church under the civil constitu-tion, with priests elected by popular vote, and
re-quired all the clergy to swear an oath of loyalty to the state. Convents and
monasteries were seized and turned to prisons to house any recalcitrant royals
and priests.
A few years later, the Assembly would pass a law forbidding priests to be seen
in public wearing clerical garb.

    Having a general idea where this
godless fanaticism was headed, the royal family attempted to flee Paris on June
20, 1791. They got lost and stopped to ask directions, whom the king tipped
with a gold Louis d’or. The boy recognized the king from his visage on the coin
and quickly ratted-out the fleeing royals to revolutionary authorities.
The royal family was marched back to the Tuileries under a rain of stones, with
effigies of the king dangling from trees along their path.[xx]

    A few months after the royal
family’s flight, the leftist Jacobins and the comparatively moderate Girondists
forced the king to sign yet another new constitution. Louis XVI was reduced to
a mere figurehead—and a prisoner.

    The mob had no fear of punishment,
certainly not from Louis XVI, the David Dinkins of kings. So they exploded in
animalistic fury. The bourgeoisie had riled up the masses to storm the Bastille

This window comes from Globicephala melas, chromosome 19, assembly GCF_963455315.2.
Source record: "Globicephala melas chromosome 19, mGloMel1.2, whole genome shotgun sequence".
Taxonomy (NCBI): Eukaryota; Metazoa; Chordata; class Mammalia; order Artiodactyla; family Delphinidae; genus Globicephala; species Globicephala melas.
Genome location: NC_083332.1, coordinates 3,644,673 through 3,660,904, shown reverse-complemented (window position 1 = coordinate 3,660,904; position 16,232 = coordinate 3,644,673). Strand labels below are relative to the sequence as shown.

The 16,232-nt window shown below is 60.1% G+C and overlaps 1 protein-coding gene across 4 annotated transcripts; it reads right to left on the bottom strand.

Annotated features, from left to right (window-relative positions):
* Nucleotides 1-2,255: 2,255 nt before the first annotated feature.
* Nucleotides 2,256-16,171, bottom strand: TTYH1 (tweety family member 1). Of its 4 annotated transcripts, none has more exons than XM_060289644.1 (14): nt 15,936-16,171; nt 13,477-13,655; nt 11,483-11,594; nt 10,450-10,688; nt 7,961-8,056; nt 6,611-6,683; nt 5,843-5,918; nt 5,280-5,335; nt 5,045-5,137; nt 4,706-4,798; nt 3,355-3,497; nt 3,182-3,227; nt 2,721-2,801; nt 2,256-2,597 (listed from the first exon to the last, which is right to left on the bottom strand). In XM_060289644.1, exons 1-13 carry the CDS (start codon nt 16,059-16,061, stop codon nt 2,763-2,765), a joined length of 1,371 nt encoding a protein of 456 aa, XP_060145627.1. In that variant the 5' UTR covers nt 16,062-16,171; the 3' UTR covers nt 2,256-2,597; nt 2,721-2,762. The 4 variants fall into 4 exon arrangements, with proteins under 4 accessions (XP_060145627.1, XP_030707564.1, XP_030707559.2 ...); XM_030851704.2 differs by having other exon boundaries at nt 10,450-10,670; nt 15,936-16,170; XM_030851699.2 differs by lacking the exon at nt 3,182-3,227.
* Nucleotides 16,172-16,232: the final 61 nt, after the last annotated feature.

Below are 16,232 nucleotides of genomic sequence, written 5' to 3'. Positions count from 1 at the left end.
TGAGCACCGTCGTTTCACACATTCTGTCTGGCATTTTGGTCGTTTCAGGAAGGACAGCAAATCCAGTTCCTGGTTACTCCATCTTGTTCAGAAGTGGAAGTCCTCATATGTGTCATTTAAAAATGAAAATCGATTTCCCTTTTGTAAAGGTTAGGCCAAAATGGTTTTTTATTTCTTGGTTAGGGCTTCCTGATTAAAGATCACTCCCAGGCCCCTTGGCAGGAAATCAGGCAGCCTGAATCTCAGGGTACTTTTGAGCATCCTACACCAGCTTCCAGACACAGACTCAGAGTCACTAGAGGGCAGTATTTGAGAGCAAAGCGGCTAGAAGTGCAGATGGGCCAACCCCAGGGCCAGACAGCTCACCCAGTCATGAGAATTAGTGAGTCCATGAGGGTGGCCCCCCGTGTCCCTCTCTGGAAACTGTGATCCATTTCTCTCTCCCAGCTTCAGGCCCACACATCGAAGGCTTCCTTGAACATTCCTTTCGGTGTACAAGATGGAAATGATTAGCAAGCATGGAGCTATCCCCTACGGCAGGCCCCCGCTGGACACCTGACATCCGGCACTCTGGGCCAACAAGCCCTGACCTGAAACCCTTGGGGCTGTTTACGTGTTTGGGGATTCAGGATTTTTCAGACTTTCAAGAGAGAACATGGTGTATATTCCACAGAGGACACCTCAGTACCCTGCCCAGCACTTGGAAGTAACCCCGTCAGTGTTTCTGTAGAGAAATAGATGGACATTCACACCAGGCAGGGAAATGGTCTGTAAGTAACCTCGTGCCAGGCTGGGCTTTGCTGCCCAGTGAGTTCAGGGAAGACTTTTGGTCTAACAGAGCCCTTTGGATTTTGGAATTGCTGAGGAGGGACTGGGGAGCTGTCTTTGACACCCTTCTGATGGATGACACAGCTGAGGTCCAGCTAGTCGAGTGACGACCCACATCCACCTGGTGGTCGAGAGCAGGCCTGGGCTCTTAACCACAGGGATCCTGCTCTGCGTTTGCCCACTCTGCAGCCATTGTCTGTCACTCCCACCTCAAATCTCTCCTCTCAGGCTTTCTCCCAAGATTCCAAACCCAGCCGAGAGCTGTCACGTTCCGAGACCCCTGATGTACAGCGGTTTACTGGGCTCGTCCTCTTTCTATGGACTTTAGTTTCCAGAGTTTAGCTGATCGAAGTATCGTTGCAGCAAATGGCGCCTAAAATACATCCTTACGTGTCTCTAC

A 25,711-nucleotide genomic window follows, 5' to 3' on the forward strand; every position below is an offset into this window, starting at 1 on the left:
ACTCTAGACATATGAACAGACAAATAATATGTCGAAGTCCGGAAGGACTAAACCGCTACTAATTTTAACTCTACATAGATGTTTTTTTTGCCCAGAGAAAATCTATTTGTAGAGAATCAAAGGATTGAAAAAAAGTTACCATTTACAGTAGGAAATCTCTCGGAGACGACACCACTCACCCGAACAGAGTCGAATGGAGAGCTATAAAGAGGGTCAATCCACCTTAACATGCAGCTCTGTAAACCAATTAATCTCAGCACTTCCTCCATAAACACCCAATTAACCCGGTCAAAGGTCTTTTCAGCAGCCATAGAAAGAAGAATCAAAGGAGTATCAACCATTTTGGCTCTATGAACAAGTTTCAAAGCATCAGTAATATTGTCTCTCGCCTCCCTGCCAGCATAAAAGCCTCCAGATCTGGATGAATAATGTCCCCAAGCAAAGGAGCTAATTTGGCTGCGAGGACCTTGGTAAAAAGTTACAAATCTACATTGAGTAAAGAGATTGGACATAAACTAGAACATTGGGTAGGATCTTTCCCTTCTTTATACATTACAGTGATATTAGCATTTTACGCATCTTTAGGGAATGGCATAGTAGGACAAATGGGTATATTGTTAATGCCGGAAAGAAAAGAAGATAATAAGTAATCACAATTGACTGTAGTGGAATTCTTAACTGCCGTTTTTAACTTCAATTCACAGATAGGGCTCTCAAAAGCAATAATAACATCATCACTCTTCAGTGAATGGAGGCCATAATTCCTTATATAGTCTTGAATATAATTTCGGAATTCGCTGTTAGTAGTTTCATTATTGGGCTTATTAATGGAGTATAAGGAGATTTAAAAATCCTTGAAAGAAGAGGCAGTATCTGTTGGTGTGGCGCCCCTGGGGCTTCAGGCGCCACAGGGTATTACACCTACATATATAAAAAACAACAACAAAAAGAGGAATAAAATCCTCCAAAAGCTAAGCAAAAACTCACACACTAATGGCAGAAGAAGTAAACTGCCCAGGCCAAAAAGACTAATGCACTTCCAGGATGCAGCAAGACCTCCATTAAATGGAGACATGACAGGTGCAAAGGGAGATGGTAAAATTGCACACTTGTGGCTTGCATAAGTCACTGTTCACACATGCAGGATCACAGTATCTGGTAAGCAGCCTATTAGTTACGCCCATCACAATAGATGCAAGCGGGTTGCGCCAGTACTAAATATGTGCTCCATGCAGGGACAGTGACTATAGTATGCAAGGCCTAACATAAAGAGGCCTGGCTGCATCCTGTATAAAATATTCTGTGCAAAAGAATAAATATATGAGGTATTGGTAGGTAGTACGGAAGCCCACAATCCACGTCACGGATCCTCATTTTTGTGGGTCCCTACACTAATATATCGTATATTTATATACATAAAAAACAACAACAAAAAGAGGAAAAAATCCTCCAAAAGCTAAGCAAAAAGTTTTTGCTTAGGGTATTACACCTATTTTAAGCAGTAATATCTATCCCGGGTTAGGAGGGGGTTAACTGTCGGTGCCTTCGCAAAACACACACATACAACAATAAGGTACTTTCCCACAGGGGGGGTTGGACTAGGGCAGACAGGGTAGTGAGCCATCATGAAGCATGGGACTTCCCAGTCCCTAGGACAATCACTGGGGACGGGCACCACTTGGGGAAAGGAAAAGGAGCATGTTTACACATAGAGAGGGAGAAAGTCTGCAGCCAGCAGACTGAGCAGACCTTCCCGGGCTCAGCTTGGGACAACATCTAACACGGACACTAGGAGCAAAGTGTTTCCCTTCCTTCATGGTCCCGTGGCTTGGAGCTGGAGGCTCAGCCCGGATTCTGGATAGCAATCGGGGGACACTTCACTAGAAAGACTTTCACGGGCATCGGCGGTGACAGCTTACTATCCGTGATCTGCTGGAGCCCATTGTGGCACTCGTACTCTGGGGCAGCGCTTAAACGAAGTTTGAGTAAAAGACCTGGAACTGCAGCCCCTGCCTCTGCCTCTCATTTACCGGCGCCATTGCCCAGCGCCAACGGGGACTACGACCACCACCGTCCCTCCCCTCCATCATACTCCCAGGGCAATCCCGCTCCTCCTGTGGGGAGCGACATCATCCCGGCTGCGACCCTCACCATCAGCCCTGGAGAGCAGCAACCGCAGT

and Versailles. Now they would pay the price. As historian Erik Dur-schmied
says, the king “had been the only constitutional instrument that could stand up
to the extremists,” but now the moderates had “opened the door to raging madmen
willing to use mob brutality.”

    On August 10, 1792, Parisians were
out of sorts over more military setbacks in France’s war with Austria and
Germany—not to mention the absence of an “exit strategy”—so an armed mob stormed
the Tuileries, forcing the royal family to flee to the National Assem-bly for
safety. From there, the weak king, frightened by the sound of cannon fire,
ordered the Swiss guards who were defending him to surrender. (This strategy,
known as “unilateral surrender,” would later become the cornerstone of the
Democratic Party’s national security policies.)

    Refusing to believe such an insane
command, the guard’s commander went to see the king for himself, telling him,
“The rabble is on the run! We must vigor-ously pursue them!”